Sunday, 6 November 2011

Agent Orange's Safari Planet


Two years ago in Kobe, I had a now legendary encounter with a Humboldt penguin outside of Home's Stadium. When it happened, I thought it was a once in a lifetime event. Really, what were the odds of repeating the experience of coming across a small polar creature standing in a wading pool outside of a football ground in the sweltering heat of a Japanese summer?

Gloriously, I was mistaken. Outside of historic (trans. old and crappy) Todoroki stadium on Thursday, Kawasaki Frontale was putting on a fan event complete with food, souvenir booths and an event stage with an adjoining animal pen. Oooh! Animals! I'm in!

There was a sign advertising a petting ground for large, sedated creatures that resembled giant gophers. It turned out they were capybara. If you are not familiar with capybaras (as I was not until I perused Wikipedia), they happen to be the largest rodents in the world. Native to South America, the capybara are noted for their gentle nature and their ability to remain underwater for long periods of time. These cousins of the squirrel can reach up to 100kg in weight, much like Vegalta Sendai midfielder Diego, and eat as much as 3.5kg of grass a day. Very nice animals, kind of similar to an old labrador retriever. I definitely want one laying around my room. 

Two things surprised me about capybaras, though. First, petting them is kind of like petting a Christmas tree. They have long, coarse, quill-like hairs covering their body. Second, they really don't have any smell... unlike your average Tokyo salaryman, who has perfected the art of offending, confounding and nauseating with an odiforous and pungent blend of cigarettes, sweat and toilet stench, topped off with a hint of desperation and a touch of garlic. A veritable potpourri of BO!

If the capybaras had been the only animals I encountered at Todoroki, my day would have been complete. However, only a mere stall away, another surprise awaited. Not one but TWO majestic Humboldt penguins stood around grooming themselves and taking in everything around them, like a young Tom Jones accepting a pair of undergarments from a middle-aged temptress in the second row. 

If I had had any doubts about the result of the upcoming match with Frontale, they were crushed in an instant. Up until that point, Omiya was undefeated in games before which I had seen a Humboldt penguin... the stats stood at a resounding 1-0-0 if you are keeping score at home. Victory was in the bag, even though the last time I visited Kawasaki we lost badly, Klemen Lavric ended his Japan career with a petulant ten-minute performance and a seagull crapped on me right as the final whistle sounded. I don't know if the good people of this little Kanagawa burg felt bad and decided to make it up to me with a menagerie of creatures. Maybe they did. I was already satisfied with my trip and nestled in, awaiting the game.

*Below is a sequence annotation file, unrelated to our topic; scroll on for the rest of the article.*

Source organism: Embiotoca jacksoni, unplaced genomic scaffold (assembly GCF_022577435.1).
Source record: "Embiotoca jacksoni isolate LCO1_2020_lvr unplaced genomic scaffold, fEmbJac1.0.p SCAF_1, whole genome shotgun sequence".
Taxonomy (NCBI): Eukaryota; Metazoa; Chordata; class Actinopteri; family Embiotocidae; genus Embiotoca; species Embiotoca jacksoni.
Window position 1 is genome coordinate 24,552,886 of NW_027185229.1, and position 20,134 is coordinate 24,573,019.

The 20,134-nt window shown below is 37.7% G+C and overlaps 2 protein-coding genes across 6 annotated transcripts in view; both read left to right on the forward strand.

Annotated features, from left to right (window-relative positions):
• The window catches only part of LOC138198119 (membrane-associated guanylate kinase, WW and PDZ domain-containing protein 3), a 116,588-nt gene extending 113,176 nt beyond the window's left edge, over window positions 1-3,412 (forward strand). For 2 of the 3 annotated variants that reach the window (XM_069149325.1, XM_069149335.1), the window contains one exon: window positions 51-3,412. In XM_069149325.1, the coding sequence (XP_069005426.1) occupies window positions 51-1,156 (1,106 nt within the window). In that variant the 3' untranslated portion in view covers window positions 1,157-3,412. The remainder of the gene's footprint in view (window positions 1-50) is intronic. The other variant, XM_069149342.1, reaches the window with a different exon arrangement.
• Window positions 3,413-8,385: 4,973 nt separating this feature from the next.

Wait! What's this? Kawasaki had one more surprise before the opening whistle! An alpaca! Hmmm, would the alpaca throw off the good mojo of my visit with the capybaras and the penguins? Are alpacas good luck or bad luck? As I watched, it got perilously close to keeper Takashi Kitano, who couldn't decide whether to pet the fuzzy creature or run as far away as possible. Luckily, the South American fur machine found the Todoroki turf more to his/her liking (I apologize for my lack of detail regarding the alpaca's gender but I didn't get close enough to check the pipes) and deposited some of Kanagawa's finest grass into its belly. What a delightful little beast! 

As for the game itself, absolutely horrifying. A goal in the first minute combined with 89 minutes of defensive play. Thank God we don't have to do that again... do we? 

Well enough of that. Capybaras! Penguins! And alpacas! In the words of immortal gay dude George Takei, oooh myyy! 

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